- When it comes to culture transformation, it’s just as important to identify the beneficiaries of organisational change.
- . As organisational aspirations grow, their cultures are adjusted to flatter the ego of the business leader.
Whenever I’m introduced to a new business concept in business, I ask ‘who’s the beneficiary?’ This is because I’m less interested in creativity, more motivated by relevant innovation. For example, if my opinion is sought on a piece of advertising I ask, ‘Who is the target audience?’ Without this context, I would be hard-pressed to say anything more profound than ‘I like it’ or ‘make the logo bigger’ or ‘that elephant looks cute.’
When it comes to culture transformation, it’s just as important to identify the beneficiaries of organisational change. If I look back thirty years, the answer would generally have been ‘the company owners’. In companies created by entrepreneurial individuals, the habit used to be trying to create a company culture that reflected their personalities and values. Sometimes this was a good thing, but at other times this led to a degree of self-satisfaction that was unattractive. And the propensity for self-delusion was huge because even the harshest of employers likes to consider himself a benevolent patriarch.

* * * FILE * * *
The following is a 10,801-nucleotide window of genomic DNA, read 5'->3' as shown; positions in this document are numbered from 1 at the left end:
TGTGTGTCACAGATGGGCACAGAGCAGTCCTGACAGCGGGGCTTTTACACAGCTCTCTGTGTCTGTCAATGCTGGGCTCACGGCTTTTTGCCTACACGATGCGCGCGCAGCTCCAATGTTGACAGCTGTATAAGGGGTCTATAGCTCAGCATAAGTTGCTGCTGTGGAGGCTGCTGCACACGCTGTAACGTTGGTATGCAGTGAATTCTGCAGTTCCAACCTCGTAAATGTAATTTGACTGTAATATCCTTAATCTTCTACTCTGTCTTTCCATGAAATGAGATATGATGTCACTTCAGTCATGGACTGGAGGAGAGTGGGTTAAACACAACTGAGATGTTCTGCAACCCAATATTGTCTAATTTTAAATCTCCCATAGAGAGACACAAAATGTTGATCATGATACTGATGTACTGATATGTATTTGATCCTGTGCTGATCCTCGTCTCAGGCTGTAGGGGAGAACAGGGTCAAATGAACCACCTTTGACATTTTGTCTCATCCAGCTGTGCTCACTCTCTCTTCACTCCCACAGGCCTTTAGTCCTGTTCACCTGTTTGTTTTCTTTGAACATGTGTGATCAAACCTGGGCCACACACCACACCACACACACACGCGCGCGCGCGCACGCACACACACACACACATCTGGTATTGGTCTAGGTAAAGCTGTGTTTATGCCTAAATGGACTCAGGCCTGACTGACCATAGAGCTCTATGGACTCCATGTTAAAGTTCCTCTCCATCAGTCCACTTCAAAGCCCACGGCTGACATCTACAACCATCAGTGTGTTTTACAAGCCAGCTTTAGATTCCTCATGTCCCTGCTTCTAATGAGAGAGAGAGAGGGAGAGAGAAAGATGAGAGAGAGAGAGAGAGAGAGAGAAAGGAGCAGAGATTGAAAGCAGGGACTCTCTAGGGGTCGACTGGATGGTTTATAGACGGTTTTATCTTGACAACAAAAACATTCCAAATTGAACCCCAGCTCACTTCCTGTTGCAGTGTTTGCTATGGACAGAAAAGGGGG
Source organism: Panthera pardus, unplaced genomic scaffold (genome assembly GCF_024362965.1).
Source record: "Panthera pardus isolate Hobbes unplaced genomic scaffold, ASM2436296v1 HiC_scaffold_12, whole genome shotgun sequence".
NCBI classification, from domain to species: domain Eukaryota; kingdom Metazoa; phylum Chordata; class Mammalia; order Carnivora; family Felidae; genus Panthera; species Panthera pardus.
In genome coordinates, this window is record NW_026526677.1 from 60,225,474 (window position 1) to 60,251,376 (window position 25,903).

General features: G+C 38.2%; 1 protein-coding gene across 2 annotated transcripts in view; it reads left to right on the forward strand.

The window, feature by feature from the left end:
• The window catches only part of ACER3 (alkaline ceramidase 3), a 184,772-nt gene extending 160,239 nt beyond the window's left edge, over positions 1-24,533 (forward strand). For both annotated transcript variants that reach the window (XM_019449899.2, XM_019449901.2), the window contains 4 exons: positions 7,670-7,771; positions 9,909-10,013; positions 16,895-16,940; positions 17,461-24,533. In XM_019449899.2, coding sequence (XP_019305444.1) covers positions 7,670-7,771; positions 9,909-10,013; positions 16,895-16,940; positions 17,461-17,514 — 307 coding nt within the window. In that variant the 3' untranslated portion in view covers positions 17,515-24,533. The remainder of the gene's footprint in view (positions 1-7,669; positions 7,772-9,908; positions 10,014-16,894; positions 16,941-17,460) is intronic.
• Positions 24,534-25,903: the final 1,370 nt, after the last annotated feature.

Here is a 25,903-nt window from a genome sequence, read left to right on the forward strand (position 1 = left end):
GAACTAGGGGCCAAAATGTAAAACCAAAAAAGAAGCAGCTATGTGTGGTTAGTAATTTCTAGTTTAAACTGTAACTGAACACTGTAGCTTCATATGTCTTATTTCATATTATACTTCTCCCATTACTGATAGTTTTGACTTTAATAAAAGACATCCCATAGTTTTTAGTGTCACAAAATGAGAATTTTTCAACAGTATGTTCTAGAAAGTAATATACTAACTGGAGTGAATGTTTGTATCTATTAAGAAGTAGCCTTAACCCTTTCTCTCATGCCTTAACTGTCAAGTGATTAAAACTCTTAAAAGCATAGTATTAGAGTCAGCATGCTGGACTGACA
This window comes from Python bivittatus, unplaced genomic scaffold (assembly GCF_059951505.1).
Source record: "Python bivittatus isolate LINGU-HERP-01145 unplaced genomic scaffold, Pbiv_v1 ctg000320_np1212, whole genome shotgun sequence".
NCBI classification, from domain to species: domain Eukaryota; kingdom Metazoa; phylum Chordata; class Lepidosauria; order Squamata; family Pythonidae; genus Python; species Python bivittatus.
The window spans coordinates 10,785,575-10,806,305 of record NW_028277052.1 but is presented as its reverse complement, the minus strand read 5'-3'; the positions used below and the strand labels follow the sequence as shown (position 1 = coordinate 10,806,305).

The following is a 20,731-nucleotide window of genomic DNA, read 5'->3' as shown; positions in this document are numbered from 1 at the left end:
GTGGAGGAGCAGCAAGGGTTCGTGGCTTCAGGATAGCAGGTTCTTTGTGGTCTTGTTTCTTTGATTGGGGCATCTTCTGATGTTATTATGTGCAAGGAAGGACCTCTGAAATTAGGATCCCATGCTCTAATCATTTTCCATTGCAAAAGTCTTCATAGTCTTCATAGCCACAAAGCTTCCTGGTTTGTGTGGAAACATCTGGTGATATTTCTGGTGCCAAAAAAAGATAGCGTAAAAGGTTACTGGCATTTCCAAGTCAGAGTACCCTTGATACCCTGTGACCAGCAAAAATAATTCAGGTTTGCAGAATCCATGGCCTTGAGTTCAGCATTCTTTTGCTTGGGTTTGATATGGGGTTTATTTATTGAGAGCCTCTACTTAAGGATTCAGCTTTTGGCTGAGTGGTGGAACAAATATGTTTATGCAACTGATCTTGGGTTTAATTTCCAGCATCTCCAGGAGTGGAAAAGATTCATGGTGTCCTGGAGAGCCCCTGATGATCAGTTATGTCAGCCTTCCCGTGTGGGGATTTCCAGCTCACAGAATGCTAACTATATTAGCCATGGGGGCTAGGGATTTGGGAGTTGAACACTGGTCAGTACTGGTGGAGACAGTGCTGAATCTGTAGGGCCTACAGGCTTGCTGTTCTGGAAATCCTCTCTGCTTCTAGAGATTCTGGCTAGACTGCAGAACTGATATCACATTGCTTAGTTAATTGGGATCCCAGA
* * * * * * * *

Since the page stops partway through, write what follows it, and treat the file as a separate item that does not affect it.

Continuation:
Twenty years ago, the term General Manager was supplanted by Managing Director, which in turn gave way to Chief Executive Officer. As organisational aspirations grew, their cultures were adjusted to flatter the ego of the business leader. Whatever was being written about leadership in Harvard Business Review, or studied at London Business School, then you can be sure that local employees were heavily dosed with it. Regardless of the relevance of global (western) trends to the realities of running businesses in Africa.
But in better-led companies, that change also brought about a more thoughtful focus on the customer. Questioning whether Customer Service was really enough, or whether a more clearly defined Customer Experience was what we should all be aiming for.
Ten years ago we saw the narrow parish of Personnel Management broaden to consider the employee as a person rather than a numbered component. Since then some of our Human Resource professionals have evolved into Talent Managers, dedicated to offering careers over jobs and growing employee talents to meet future business needs.
So we have now reached the point where companies that have been through this evolution are ready to enumerate the benefits of a carefully curated organisational culture. The primary beneficiaries of this will be customers, if employee behaviour has been aligned to the promise being made by the brand. Secondary beneficiaries will be employees, who now know how to bring the brand to life in their daily work and understand where they fit in. Then the CEO and shareholders can take their share of the credit; enjoying deserved recognition and better commercial returns.
Chris Harrison leads The Brand Inside in Africa